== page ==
The matches, scheduled for July 31 and August 7, were due to take place in Johannesburg but have been moved due to the Gauteng region being badly hit by coronvirus.
The decision to remain in Cape Town was made following extensive consultation with medical experts on the risks associated with the Delta variant of Covid-19.
Both South Africa and the Lions have been hit by Covid cases while based in Gauteng, causing the cancellation of matches.
It means all three Tests will be played at the Cape Town Stadium. The first Test, which will take place this Saturday, was always scheduled to be played there.
The decision is not a surprise and Warren Gatland, the Lions head coach, anticipated the switch a couple of weeks ago.
Jurie Roux, the chief executive of SA Rugby, said: “The data pointed in only one direction. The series has already been significantly disrupted by Covid-19 and a return to Gauteng at this time would only increase the risks.
“We now have two teams in bio-secure environments without any positive cases or anyone in isolation. To now return to the Highveld would expose the series to renewed risk.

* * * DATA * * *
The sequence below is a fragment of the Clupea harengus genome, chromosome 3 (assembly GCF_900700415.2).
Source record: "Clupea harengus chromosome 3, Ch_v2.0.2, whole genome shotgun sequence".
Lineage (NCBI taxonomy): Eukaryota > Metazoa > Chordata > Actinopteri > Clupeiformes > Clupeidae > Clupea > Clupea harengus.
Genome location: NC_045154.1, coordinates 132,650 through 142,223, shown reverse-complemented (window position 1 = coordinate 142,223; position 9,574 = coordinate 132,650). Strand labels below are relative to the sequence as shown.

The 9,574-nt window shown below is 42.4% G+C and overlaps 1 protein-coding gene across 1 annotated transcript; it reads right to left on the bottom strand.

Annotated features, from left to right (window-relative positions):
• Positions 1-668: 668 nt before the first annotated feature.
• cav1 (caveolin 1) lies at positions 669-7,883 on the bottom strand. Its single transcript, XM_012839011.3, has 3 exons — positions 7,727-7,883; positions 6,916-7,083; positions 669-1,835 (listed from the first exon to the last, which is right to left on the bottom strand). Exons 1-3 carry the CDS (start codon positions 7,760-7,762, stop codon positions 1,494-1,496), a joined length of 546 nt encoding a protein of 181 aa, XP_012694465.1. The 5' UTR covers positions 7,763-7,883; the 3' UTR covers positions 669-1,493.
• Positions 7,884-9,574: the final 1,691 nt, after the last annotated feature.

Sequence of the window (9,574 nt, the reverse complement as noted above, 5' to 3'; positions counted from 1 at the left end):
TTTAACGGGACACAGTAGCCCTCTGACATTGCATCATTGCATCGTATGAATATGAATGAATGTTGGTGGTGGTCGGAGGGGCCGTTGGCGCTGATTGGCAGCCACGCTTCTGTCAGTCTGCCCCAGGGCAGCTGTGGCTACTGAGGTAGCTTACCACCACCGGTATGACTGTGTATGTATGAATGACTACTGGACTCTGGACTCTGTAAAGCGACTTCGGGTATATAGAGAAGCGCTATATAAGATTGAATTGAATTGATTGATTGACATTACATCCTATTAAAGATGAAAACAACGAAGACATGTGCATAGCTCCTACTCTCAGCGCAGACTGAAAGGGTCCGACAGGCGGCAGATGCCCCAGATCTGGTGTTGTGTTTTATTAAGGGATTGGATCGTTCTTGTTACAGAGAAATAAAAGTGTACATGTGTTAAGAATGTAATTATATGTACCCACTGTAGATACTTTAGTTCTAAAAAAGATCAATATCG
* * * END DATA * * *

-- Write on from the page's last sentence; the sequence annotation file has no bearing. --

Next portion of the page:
“Everyone wants to see the two squads, at their strongest, play out an unforgettable Series over the next three weekends and this decision gives us the best opportunity to see that happen.”
Ben Calveley, managing director for the British and Irish Lions, said: “We are fully supportive of this decision which we believe to be in the best interest of the Test Series."
Roux thanked Gauteng and the city of Cape Town for their flexibility and understanding to accommodate the late change of plan.
“We have had great support from local government, and I’d like to thank both Gauteng and the City of Cape Town for their open-minded engagement in what has been a very challenging time,” said Roux.
“Extraordinary times have called for extraordinary measures and we have had support from all our commercial partners despite the challenges.”